Sitter: Theresa (Susey Helen), Marchioness of Londonderry, née Chetwynd-Talbot (1856-1919).
Biog: Political hostess; eldest daughter of 19th Earl of Shrewsbury; m (1875) 6th Marquess of Londonderry, Viceroy of Ireland 1886-1889.
Role: Empress Maria Theresa of Austria.(1)
Date: 27 July 1897.
Occasion: The Devonshire House Ball, 2 July 1897.
Location: (Possibly) The sitter's London residence, Londonderry House, Park Lane London, W.
Descr: FL standing.
Costume: "...gown of richest cream satin, copied from a picture in South Kensigton Museum, beautifully embroidered in shades of gold and pearls. Stomacher of magnificent diamonds, with ropes of pearls festooned on each side. Train of rich cream acanthus leaf brocade, fastened on the left shoulder with a huge diamond buckle, and at the waist with another, and edged with thick silver cord. Necklace of pear shaped pearls, with another diamond necklace above, and a diamond crown." (The Queen, 10 July 1897, p 65d).
Costume Supplier: Messrs. Durrant, 116 New Bond Street, London, W. (Embroidery by Lady Duncannon's Garry Hill Schools.)
Jewellery: Diamond and pearl necklace, earrings and several brooches [part of a suite of jewellery commissioned c. 1821 by Frances Anne, wife of 3rd Marquis of Londonderry]; diamond tiara, stomacher brooch and other items [part of a parure made by Garrard & Co, 1854 from Londonderry heirloom diamonds].
"Lady Londonderry had a real Imperial crown surmounted by an exquisite cross in magnificent brilliants: it was an exact copy of Maria Theresa's own crown, made from her own jewels, and several necklaces and bracelets had been broken up to make it. Then all her beautiful pearl necklaces were looped on the bodice of her dress with a magnificent rivière of huge single stones; in fact, her bodice was a blaze of brilliants, with diamond clasps holding the train on the shoulders and diamonds sewn even to the front of her skirt. All her jewels were diamonds and pearls, except one lovely ruby which blazed on her wrist. Vanity Fair, 8 July 1897 [quoted in Tiaras: A History of Splendour, Geoffrey C Munn, London, 2001]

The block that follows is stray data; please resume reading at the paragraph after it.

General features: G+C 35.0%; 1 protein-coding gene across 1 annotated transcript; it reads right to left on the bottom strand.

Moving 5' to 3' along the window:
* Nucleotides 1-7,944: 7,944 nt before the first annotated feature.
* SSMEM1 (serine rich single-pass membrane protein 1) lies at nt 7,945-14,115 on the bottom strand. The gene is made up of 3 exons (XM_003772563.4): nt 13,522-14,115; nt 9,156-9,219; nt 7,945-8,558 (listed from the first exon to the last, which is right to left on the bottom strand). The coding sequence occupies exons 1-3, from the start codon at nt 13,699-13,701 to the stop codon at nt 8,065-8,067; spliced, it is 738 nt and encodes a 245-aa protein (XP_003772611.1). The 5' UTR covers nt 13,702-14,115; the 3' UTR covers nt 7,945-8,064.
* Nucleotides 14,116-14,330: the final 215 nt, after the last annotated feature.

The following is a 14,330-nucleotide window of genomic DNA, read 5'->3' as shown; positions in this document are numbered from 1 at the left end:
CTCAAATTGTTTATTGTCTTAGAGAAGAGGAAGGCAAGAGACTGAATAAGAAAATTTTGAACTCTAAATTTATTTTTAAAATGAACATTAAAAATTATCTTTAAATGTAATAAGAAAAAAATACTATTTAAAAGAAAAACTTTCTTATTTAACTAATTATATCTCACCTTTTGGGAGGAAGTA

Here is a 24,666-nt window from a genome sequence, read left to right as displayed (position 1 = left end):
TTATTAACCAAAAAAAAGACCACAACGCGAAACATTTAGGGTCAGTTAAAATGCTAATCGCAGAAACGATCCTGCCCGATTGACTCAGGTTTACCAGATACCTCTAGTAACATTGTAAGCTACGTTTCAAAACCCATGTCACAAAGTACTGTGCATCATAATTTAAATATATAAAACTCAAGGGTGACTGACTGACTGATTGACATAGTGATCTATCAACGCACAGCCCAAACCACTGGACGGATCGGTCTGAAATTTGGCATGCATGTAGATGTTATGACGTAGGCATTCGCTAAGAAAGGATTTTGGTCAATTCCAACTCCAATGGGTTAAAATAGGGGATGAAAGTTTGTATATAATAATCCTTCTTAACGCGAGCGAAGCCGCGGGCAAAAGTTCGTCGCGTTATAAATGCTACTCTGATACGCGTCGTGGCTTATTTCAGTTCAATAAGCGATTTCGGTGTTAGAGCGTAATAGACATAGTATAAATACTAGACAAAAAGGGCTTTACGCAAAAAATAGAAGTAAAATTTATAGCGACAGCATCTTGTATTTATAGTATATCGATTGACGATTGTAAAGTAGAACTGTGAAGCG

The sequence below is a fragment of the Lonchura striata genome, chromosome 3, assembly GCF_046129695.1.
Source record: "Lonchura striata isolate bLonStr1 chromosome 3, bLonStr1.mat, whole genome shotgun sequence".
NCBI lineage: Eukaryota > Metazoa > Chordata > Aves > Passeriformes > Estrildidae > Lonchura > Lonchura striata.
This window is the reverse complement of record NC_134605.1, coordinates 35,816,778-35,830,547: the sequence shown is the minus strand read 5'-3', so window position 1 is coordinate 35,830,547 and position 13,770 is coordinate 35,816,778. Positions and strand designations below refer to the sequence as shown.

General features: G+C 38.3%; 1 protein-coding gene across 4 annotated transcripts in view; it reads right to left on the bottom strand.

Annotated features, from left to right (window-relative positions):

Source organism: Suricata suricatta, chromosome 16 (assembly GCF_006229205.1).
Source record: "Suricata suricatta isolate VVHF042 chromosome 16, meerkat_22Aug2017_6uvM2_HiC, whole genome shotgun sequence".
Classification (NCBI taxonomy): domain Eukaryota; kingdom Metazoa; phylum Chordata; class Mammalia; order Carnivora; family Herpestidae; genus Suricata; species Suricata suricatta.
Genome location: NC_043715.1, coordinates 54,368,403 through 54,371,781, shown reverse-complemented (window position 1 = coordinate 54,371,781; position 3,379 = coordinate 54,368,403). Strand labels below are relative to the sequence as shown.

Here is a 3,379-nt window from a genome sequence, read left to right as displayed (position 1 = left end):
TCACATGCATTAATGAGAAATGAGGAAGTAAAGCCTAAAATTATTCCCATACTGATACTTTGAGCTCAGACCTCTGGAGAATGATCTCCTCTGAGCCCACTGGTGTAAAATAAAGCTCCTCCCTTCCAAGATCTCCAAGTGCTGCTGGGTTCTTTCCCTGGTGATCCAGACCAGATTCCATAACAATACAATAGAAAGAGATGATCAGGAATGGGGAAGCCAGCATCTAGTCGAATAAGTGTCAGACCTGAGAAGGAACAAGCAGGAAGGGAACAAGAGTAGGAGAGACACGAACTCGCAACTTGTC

Furniture & Props: Painted backdrop.
Photographer: The firm of J. Lafayette, 179 New Bond Street, London, W.
Evidence of studio at work: Elements of the crown and sceptre heavily retouched.
No of poses: 3 [see also neg nos 1505 & 1506].
images on this site are copyright V&A. For further information
on using or requesting copies of any images
Biog: Burke's Peerage; The Complete Peerage; The Times, 17 March 1919, p 14b; Anne de Courcy, Society's Queen: The Life of Edith, Marchioness of Londonderry, London, 1992
Occasion: Sophia Murphy, The Duchess of Devonshire's Ball, London, 1984.
Role and Costume: The Daily Chronicle, 3 July 1897, p 8a; The Daily News, 3 July 1897, p 5g; The Irish Times, 3 July 1897, p 8c; The Morning Post, 3 July 1897, p 7f&g; Pall Mall Gazette, 3 July 1897, p 7b; St. James's Gazette, 3 July 1897, p 9a; The Standard, 3 July 1897, p 4c; The Westminster Gazette, 3 July 1897, p 5a; The Lady, 8 July 1897, p 46a; Truth, 8 July 1897, p 107b; Vanity Fair, 8 July 1897, pp 26b & 27a; The Court Circular, 10 July 1897, p 624b; The Court Journal, 10 July 1897, p 1247b; The Gentlewoman, 10 July 1897, p 48b & p 52 [drawing]; Lady's Pictorial, 10 July 1897, pp 52 & 53 [drawings] & p 53c; Madame, 8 July 1897, p 69b; The Queen, 10 July 1897, p 65 [drawing] & p 76a.
Costume Supplier: (Costume) The Gentlewoman, 10 July 1897, p 58c; The Queen, 10 July 1897, p 65. (Embroidery) Madame, 10 July 1897, p 69b.
Jewellery: (Diamond & pearl jewellery) Diana Scarisbrick, Ancestral Jewels, London 1989 pp 72-3; (diamond jewellery) ibid. pp 173-5. (See also costume above.)
Reproduced: (Version) The Ladies Field, 18 June 1898, p 27; Devonshire House Fancy Dress Ball, July 2 1897: A Collection of Portraits in Costume of Some of the Guests, privately printed, 1899, p 111, National Portrait Gallery Archives).
1. Empress Maria Theresa (1717-1780); Archduchess of Austria, Queen of Hungary and Bohemia [reigned 1740-1780]; consort of Holy Roman Emperor Francis I [reigned 1745-1765].